Most Memorable Quotations
“I think having a company like Facebook, with such tremendous reach and distribution, into all different countries around the world – having them be interested in cryptocurrency and launching one is a very very positive thing for our industry. It brings a ton of awareness to people who have never heard of cryptocurrency.”
– Teck Chia, partner at Binance Labs, at Blockchain Week Rome
“Bitcoin is digital gold and a hedge against inflationary economic crises. If investors believe in this thesis, they should slowly accumulate Bitcoin and hold it for years to come. They should not go all-in or trade frequently.”
“If central banks are gonna be this aggressive, then alternative currencies do start to become a bit more attractive.”
– Jim Reid, head of global fundamental credit strategy, Deutsche Bank
“After months of uncertainty and disruption, we have regretfully decided to shut down all digital assets exchange services and operations today. It is, without a doubt, a sad day for all digital assets and blockchain enthusiasts in India.”
Just before the Coinbase crash sent crypto prices downward, eToro analyst Simon Peters had a bold prediction: BTC could return to its all-time high of $20,000 within one to two weeks, while $50,000 to $100,000 could be achievable by the end of 2019. Peters also said that he believes this rally has been different from past surges because it hasn’t been accompanied by a spike in Google searches for “buy bitcoin,” with much of the capital entering the market coming from institutions and investors who had locked up their funds in stablecoins. Unfortunately, BTC’s rise has been at the expense of altcoins, with the analyst warning they are continuing to be “pummeled” as they languish at significant lows.
Stephen Moore, the economist who advised Trump and was at one point in the running to join the United States Federal Reserve, has joined Decentral — a project that aspires to serve as a new type of central bank. He’s set to become the chief economic officer of the platform, which aims to regulate monetary supply and exchange its own token for other cryptocurrencies. Skepticism reigns over how Decentral will be able to persuade critics that the crypto community needs to bring back self-same intermediaries that Bitcoin was designed to disrupt. Nonetheless, Moore said, “I’m really excited about doing this. I hope it makes me rich.”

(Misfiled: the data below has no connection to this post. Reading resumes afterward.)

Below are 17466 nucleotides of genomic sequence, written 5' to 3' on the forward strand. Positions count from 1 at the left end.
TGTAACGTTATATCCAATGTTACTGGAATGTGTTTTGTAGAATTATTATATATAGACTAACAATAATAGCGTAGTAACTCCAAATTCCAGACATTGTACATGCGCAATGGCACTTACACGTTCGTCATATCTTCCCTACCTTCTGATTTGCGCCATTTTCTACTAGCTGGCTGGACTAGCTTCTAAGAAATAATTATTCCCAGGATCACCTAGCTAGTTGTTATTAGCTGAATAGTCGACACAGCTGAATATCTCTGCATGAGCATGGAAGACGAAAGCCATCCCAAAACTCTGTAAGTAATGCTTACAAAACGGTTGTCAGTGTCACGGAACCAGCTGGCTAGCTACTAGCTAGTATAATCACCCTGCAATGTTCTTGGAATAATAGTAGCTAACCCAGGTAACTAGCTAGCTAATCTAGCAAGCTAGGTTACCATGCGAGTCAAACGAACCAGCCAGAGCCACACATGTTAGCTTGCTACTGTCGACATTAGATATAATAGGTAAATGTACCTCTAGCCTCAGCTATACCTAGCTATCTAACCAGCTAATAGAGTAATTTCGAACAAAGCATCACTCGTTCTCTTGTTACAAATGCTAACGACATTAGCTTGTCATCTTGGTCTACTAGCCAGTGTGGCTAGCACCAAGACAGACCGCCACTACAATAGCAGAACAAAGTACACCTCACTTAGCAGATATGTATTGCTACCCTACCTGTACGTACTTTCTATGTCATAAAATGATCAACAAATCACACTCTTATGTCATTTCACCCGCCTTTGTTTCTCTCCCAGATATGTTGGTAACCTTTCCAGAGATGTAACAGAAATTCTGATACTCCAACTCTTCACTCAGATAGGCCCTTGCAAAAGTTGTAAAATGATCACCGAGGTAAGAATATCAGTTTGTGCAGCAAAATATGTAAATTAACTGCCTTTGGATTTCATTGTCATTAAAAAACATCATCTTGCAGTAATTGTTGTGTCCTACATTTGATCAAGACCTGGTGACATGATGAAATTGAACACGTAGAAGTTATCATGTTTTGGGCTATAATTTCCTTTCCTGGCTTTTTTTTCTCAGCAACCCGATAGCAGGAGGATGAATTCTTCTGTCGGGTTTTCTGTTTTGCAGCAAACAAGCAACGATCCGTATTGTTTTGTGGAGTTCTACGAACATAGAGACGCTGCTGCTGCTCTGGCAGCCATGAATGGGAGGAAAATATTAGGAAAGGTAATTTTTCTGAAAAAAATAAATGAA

Number of the Week
5,000! Research from CoinATMRadar suggested the total number of Bitcoin ATMs (BTMs) worldwide has now exceeded 5,000 for the first time. They are spread across 90 countries and enable crypto users to buy or sell BTC on demand. About six per day were installed on average in June, and increased competition is expected to drive down the fees charged to BTM users.
The crypto market provider has requested all exchanges to disclose accurate data in a bid to increase transparency — and warned failure to do so would result in them being delisted. Now that the 45-day grace period has passed, Cointelegraph explores whether the fight against fake volumes is putting the crypto industry on the right track.
The founder of the Canadian exchange, Gerald Cotten, reportedly died in India last December at the age of 30. The bombshell came when QuadrigaCX admitted that it couldn’t access the $145 million owed to users because it was kept in cold storage, and only Cotten knew the password. Ever since, theories have been swirling around about what actually happened to the entrepreneur, where the money is and whether the saga is over.
With significant progress being made in quantum computing, concerns are growing among the crypto community. Cointelegraph examines whether the quantum computer could kill blockchain, and the changes that could be triggered in cryptography as a result.
Twitter and Square founder Jack Dorsey explains his vision for new crypto team.
Twitter founder Jack Dorsey said that he hopes private firms will understand the value of a stateless currency during an interview with technology news outlet Quartz published on June 14.